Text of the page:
QuantiFERON Test information
The QuantiFERON test is a blood test that is used to screen for latent tuberculosis.
Yes. The QuantiFERON test was approved by the FDA in 2001.
The QuantiFERON Test is a type of Interferon-Gamma Release Assay, or IGRA, test. This test helps check for the presence of a response to Mycobacterium tuberculosis.
The QuantiFERON test helps detect the presence of latent Mycobacterium tuberculosis infections.
Historically, the tuberculosis skin test (also known as the TB skin test and TST test) was the gold standard for looking for the presence of latent TB. The TB skin test requires one injection and one reading by a medical provider 48-72 hours later. Unfortunately, the TB skin test is not only inconvenient because it requires two visits but it also has significant limitations when the patient has a weakened immune system or is from another country and has received the (Bacille-Calmette-Guerin) BCG vaccine. As a result, the QuantiFERON test was developed to address these issues.
Tuberculosis testing is performed on people who are going to be studying or working in settings in which a lot of different people will be interacting. Examples of settings like that include schools (both teachers and students), volunteer organizations, and healthcare settings. The rare person that has active tuberculosis (in particular, tuberculosis in the lungs) can easily spread it to anyone they talk to, touch or interact with. The QuantiFERON test is one form of tuberculosis screening that helps identify those rare cases and prevent active spreading when people are interacting in groups.
Many people test positive for tuberculosis on the standard medical skin test. Unfortunately, there is a high rate of false positives, usually because of prior vaccination with the BCG vaccine administered for tuberculosis protection. Until the advent of blood tests like the QuantiFERON test, people with a positive TB skin test who needed TB clearance would be required to get a chest x-ray (often annually).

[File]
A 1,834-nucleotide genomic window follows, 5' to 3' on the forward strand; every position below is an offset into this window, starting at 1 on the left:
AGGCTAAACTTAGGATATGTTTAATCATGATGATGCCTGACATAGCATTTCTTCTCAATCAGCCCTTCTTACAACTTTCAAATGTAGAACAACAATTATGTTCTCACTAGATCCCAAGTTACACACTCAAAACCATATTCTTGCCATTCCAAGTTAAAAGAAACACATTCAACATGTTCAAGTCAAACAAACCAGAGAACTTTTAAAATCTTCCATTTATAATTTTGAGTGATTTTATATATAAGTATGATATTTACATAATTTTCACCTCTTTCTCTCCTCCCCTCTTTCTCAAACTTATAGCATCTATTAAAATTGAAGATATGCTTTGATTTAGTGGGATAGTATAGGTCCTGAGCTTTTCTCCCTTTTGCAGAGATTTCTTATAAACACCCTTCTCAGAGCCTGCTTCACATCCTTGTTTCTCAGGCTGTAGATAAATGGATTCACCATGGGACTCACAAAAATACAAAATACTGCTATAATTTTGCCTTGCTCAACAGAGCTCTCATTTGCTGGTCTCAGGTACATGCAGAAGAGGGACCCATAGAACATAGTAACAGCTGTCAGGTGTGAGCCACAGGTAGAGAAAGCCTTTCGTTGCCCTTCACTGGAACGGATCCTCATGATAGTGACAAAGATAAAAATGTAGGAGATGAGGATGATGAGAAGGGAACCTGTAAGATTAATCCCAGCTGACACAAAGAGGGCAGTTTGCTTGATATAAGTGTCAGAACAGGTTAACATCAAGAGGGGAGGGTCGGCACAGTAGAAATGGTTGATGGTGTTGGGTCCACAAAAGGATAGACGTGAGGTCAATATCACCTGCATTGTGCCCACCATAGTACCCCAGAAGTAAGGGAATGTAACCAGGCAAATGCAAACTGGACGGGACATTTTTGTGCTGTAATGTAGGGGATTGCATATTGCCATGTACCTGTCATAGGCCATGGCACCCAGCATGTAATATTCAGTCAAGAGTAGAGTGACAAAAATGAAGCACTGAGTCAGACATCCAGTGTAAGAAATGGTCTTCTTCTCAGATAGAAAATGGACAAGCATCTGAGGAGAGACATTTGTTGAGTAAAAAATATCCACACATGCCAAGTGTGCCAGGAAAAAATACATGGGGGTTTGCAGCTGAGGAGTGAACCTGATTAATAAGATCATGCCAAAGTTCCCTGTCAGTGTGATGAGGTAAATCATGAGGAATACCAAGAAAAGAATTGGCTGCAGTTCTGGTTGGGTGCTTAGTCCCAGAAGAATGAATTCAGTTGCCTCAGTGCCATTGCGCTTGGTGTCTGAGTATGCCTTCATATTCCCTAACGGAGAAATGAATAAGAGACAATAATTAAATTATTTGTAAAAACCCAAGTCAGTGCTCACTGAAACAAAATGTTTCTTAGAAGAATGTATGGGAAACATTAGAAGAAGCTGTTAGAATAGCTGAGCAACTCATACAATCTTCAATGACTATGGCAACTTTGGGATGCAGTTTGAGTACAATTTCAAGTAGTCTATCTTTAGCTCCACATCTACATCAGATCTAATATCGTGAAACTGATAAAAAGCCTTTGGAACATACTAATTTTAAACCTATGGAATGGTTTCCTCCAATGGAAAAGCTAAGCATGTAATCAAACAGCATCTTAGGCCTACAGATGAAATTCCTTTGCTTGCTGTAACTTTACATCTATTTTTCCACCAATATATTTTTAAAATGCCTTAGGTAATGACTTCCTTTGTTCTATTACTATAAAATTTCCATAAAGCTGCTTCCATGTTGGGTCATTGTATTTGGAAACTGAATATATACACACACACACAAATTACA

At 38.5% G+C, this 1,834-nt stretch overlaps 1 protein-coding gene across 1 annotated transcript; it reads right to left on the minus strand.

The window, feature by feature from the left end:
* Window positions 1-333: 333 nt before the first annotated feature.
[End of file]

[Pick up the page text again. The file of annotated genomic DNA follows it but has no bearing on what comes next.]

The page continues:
The QuantiFERON test only requires a single visit whereas a PPD, also known as a TB skin test, requires 2 visits (placement and read). Depending on the lab, results for the QuantiFERON test can often be obtained in 48 hours.
The test requires a blood draw. Also, the blood has to be handled in a special way or else the QuantiFERON test has to be repeated. Finally, acceptance of this test is not fully mainstream yet although acceptance is increasing.
No fasting is required for the test.
The best way to get a QuantiFERON test is to find a lab in your area that specifically offers QuantiFERON testing as it is a specialized test. Then, make an appointment fo your test and get your blood drawn.
Blood drawn for the QuantiFERON test has to be processed using a special machine to prepare your sample.
QuantiFERON test results typically take longer than most other types of blood tests. The average QuantiFERON test result takes 6 business days but sometimes the report can come back sooner (depending on the lab and the turnaround time of the medical provider who ordered the test).
A negative QuantiFERON test means that there is no evidence of latent TB.
An equivocal QuantiFERON test usually means that the test was unable to tell if latent TB exists and requires following the same protocol as if the test was positive. In rare cases, an equivocal QuantiFERON test result means that something went wrong during the processing of the blood and that the test needs to be repeated.
A positive QuantiFERON test is the same as a positive TB skin test - that latent tuberculosis most likely exists in the person. The next step would be to get a chest x-ray or similar imaging study to make sure that the person who got tested does not have active tuberculosis (i.e. tuberculosis evidence in the lungs) as that is a public health emergency.
The cost of the QuantiFERON test ranges widely. Test costs can range from $150 to $500+.
No, and fasting is not required.
It depends on your insurance. Some insurance plans cover it while other people order the QuantiFERON test online.
We hope that you found our QuantiFERON test information helpful.